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Using a PEO in the UK

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Using a PEO in the UK

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This article is written as part of a continuing series aimed at helping companies expand internationally.

This article looks at employing in the UK either through your own company incorporation or using a PEO provider. When looking to employ in the UK there are several considerations to take into account. Whilst the UK is open when it comes to international business there are still many good reasons to leverage a PEO solution for your business.

The UK is the fifth largest economy in the world (IMF 2016) with a $2,629 billion GDP. This means if you are not doing business in the UK already you really should start! The UK also has a relaxed approach to employee rights when compared to mainland Europe.

To employ someone in the UK the first thing you will need is a legal entity. These come in a variety of forms including, partnerships, sole traders, limited liability partnerships (LLP) but by far the most common is the incorporation of a private limited company (Ltd or Limited). You will need to register for payroll and comply with UK law regarding accounting and bookkeeping, you may need to register for VAT dependent on your turnover and will also need to have a UK bank account. You also need to hold employerís liability insurance, set up a company pension scheme (Auto enrolment compliant) and carry out few other bits and pieces with companiesí house. If you leverage a PEO service to employ in the UK you will have the luxury of avoiding the above.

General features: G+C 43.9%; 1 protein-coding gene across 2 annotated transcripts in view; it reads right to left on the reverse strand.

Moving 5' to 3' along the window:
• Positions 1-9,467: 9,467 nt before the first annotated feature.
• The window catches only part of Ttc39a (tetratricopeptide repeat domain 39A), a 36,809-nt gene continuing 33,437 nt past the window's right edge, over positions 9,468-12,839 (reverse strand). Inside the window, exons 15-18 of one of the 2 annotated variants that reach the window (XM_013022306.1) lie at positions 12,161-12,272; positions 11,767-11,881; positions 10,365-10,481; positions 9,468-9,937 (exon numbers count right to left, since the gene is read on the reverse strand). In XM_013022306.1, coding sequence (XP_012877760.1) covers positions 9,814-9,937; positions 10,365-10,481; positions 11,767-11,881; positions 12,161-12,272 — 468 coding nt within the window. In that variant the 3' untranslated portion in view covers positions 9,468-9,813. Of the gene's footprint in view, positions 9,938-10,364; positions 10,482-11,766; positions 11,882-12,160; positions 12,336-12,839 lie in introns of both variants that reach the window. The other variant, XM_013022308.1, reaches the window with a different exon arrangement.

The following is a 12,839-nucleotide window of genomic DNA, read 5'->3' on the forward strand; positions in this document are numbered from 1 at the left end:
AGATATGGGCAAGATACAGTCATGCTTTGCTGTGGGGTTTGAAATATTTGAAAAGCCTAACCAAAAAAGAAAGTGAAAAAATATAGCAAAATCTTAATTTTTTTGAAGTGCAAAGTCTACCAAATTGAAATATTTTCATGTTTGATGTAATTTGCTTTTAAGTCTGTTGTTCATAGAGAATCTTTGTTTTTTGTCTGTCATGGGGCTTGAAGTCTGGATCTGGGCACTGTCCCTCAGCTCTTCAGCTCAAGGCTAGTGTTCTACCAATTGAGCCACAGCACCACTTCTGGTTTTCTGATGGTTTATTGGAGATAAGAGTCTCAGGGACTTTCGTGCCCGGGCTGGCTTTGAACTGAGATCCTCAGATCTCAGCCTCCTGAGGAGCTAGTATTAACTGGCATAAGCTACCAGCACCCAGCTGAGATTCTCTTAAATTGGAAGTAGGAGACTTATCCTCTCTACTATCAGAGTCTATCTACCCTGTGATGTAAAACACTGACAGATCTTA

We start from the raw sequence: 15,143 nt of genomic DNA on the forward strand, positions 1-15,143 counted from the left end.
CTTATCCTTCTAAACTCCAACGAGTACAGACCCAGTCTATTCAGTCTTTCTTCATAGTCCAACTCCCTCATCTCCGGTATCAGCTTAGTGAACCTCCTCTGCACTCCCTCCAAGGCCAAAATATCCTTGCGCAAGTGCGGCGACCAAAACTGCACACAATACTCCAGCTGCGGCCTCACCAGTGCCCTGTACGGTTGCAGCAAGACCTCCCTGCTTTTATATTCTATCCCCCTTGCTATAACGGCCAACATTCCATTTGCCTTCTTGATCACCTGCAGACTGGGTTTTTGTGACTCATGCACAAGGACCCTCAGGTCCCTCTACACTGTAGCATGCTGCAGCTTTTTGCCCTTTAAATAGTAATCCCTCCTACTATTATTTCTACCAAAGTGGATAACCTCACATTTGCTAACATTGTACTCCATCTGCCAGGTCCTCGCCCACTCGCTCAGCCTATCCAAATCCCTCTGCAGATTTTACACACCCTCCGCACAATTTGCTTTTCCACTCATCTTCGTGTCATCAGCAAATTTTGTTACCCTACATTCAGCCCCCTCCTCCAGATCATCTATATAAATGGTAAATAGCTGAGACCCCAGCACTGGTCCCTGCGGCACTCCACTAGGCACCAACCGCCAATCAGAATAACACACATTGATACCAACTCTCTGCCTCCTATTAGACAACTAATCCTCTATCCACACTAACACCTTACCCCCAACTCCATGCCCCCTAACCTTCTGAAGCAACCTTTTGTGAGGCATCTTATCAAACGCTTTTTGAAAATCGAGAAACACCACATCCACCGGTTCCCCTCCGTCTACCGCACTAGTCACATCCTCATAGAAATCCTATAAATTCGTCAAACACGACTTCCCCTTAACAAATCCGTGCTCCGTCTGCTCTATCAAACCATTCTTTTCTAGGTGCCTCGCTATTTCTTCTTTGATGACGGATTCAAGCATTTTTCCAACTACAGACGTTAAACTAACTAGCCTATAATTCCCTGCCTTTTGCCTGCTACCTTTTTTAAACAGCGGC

Whether you use a UK PEO or choose to incorporate yourself the following still needs to be done when employing your team, either by you or your PEO partner. The first step when you have sourced your idea candidate is to get them a job offer in their hand and quick! Good candidates donít hang around. The offer would normally include an offer letter, a detailed job and personal specification and the contract itself.

As previously mentioned the UK is fairly relaxed when it comes to making offers, there are no works councils to contend with. Collective bargaining agreements are rare and tend to only occur in public organisations.

This means you are free, subject to statutory minimums, to offer the salary, working hours and benefits you want. It should be noted that there is a minimum of 20 days holiday required plus national bank holidays to be given to all employees. The minimum wage in the UK is £7.50 per hour (April 2017). There are also increasing rules surrounding Maternity/paternity leave and requirements to offer company pension schemes are now mandatory for all employers.

Common sense when employing in the UK is a good start. Most importantly make sure you donít discriminate FOR ANYTHING!! Age, sex, race, religion, political views, disability etc are all well covered in various employment acts and case law. It should be noted that this law also covers the interview process as well. Donít ask a candidate anything gender specific and make sure your questions are the same for all candidates.

Once you have all this in place itís simply a case of running the payroll, paying HMRC (Tax authorities in the UK), paying your pension provider and managing any enhanced benefits you may have agreed, oh, and the holiday, donít forget to record your employees holiday and sickness. Almost forgot, expenses, make sure you have a robust expense policy and reimburse your employees regularly.

If you want a more coherent list please look here: -

PEO in the UK

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